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European elections impact

Let’s face it: we didn’t really care too much about European Parliament elections when we were part of the EU, let alone now. But the one that’s just happened over the course of last week is different, and we should take note.

Just as we in the UK are about to move Left and most likely elect a Labour government, the rest of the western world is moving Right, both in Europe and most probably later this year in the US with Trump consistently leading the polls there, despite his legal woes. We are out of sync.

And in most of those western countries, it is not just a little shuffle to the Right, more a gallop to the harder end of the Centre Right. (Note, we did not write ‘far Right’. This is the now almost meaninglessly elastic term the liberal Left dominated media use to describe anything seemingly to the right of Blair these days. Most of these Centre Right parties (excluding Orban’s Fidesz party) are espousing nothing more controversial than traditional Tory fare which most Tory governments from Macmillan to Major would have agreed with. To describe them as ‘far Right’ is to stretch the term to utter meaninglessness). The harder end of the Centre Right is now in power in Italy, Hungary and Slovakia. It is part of governing coalitions in Sweden and Finland and will be in the Netherlands shortly. It’s leading polls in Belgium and Austria too and challenging in France and Germany.

And what is the catalyst for this? Why is this move happening at the same time in so many countries from North America to Central Europe? Immigration. It is that simple.

In a very good article in The Sunday Times, Mathew Syed, a very thoughtful commentator from the Left, described the issue very clearly. We can moan and rage about the harder Right political parties all we want. We can villainise them, we can mock them, we can sneer at why voters shouldn’t take them seriously, we can do all of that. But we actually need to confront the harsh reality of why they are doing so well. And it’s because successive governments, from centre Left and centre Right, in every country in the West have just lied about immigration. Some examples:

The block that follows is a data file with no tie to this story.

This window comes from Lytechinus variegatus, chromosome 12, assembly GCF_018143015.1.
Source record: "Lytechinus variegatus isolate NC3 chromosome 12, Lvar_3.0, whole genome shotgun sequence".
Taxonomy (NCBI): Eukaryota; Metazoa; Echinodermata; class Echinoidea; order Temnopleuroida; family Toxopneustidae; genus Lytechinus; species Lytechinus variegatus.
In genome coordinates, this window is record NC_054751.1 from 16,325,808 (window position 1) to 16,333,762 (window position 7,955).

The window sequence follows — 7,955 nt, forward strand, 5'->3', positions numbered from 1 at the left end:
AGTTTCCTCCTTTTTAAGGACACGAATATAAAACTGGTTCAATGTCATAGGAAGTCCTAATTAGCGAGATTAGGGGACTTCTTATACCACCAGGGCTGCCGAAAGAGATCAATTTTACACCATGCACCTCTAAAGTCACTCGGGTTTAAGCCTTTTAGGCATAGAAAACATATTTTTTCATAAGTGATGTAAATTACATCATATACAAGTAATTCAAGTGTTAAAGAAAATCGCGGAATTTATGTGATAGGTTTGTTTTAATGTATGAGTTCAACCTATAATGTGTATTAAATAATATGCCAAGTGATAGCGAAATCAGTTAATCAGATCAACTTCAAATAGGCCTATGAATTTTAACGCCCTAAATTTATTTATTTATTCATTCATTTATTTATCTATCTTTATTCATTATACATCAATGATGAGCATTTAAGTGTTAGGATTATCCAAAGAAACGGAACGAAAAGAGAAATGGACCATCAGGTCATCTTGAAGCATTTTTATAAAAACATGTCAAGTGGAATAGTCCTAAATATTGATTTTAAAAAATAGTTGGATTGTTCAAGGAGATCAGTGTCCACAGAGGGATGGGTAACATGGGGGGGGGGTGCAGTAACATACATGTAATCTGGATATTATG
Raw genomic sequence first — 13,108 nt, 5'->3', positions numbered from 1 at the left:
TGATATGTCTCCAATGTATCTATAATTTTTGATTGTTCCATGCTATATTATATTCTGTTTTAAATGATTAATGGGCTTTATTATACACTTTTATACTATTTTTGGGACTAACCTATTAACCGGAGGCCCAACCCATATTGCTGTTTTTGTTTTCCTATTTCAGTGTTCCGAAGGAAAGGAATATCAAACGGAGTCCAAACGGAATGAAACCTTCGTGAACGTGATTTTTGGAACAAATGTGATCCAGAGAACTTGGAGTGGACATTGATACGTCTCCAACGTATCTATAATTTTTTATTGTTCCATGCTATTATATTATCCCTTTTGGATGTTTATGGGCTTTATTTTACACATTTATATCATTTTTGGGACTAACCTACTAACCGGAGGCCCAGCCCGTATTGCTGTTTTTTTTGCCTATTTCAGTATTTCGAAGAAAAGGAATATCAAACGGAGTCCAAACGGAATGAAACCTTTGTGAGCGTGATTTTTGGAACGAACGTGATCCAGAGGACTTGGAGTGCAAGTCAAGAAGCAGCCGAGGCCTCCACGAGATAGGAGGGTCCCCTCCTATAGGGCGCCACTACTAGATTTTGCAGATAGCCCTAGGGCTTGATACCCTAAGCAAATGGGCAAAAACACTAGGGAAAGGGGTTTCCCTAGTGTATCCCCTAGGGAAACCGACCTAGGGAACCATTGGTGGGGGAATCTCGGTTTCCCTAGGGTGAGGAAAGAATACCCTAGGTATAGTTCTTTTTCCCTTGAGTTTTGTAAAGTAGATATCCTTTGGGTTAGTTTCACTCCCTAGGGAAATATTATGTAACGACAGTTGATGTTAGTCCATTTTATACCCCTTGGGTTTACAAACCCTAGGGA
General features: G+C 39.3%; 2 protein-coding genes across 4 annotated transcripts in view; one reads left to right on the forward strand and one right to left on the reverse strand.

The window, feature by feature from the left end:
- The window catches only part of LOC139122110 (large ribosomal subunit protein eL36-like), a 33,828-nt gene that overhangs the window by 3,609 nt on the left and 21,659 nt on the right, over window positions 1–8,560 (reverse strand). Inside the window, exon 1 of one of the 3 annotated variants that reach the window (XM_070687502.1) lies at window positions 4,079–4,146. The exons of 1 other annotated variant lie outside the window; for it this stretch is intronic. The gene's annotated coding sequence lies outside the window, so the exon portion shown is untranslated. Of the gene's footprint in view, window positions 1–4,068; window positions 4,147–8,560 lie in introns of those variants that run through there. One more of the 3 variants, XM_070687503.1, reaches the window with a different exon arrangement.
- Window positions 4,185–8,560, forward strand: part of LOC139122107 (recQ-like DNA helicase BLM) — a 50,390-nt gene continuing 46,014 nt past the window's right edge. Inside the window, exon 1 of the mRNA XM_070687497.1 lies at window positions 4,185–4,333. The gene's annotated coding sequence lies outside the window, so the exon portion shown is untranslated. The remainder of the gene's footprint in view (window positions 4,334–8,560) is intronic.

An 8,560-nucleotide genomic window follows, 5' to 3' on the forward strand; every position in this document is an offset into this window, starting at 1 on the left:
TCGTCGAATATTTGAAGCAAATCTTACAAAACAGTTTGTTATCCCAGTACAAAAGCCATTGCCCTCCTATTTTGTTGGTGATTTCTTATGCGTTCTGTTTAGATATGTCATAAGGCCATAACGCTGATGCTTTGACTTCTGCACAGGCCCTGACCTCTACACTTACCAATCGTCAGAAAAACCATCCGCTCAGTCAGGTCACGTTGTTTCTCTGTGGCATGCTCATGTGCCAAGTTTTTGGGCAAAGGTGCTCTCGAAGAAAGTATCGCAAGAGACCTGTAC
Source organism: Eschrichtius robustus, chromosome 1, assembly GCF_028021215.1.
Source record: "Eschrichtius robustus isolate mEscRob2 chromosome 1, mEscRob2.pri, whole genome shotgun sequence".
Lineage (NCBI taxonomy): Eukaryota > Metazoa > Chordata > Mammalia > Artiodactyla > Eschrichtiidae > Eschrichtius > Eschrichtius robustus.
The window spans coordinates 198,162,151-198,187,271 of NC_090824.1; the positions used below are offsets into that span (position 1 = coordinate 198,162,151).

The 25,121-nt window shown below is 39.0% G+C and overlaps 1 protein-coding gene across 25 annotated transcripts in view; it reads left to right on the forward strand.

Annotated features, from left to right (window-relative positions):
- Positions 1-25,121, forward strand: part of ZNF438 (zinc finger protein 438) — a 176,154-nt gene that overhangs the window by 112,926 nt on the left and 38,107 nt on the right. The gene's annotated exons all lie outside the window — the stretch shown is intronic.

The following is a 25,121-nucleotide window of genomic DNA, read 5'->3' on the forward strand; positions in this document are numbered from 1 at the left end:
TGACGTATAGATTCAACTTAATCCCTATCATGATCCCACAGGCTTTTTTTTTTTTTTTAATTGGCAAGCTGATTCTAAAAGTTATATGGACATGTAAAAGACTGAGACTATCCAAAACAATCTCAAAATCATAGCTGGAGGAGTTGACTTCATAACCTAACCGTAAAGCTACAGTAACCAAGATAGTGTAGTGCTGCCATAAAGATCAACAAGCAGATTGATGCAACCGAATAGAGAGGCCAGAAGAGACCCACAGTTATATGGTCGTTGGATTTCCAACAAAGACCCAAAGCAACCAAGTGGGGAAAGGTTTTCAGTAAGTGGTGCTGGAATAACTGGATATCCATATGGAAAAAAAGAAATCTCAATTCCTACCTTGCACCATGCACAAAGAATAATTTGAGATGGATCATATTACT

Blair in 1997: “…ensure firm control… properly enforced”. The reality: an increase of 633,000 immigrants between 1998-2001.

Blair in 2005: “…only skilled workers will be allowed to settle long term…an end to chain migration”. The reality: net migration reached over a quarter of a million.

Cameron/May in 2010, 2015 and 2017: “we will cut immigration to the tens of thousands”. The reality: immigration rose to an average of 300,000 a year over the period, totalling over 1.4 million for 2022-23.

As Syed notes: “…if you look at a graph of inflows over the past thousand years, let alone the past hundred, this represents a spike of an unprecedented kind, something that will echo decades — perhaps centuries — into the future. Again, whether or not you think this inflow is overall a good or bad thing, you can’t deny that it has altered the complexion of the UK in ways both subtle and profound”.

And what has accompanied this: trust in politics has plummeted to lows that are, again, unprecedented. And this has happened in almost every country across the western world. The EU is right now tearing itself apart because of immigration, and still the liberal centrist parties don’t want to hear it and stick their heads in the sand.

The European election just gone caused the Belgian government to collapse and a national election in France. We really need to wake up and deal with the issue that voters are clearly angry about.

So back to the UK General Election. How are our political parties dealing with this issue? The Tories are putting all their bets on the mythical Rwanda scheme that won’t happen, Labour doesn’t have a realistic policy just vacuous soundbites and the Lib Dems don’t even want to discuss it. What about the economy? All three main parties are pretending that no taxes will rise, no cuts will be needed, the economy will be fine.

Trust in politics is so low because the Western political class have taken political lying to a new level. And voters are fed up with it. Thus populists who tackle with gusto the awkward issues that professional politicians don’t want to even discuss, are winning seats and elections.

It’s really not that complicated.

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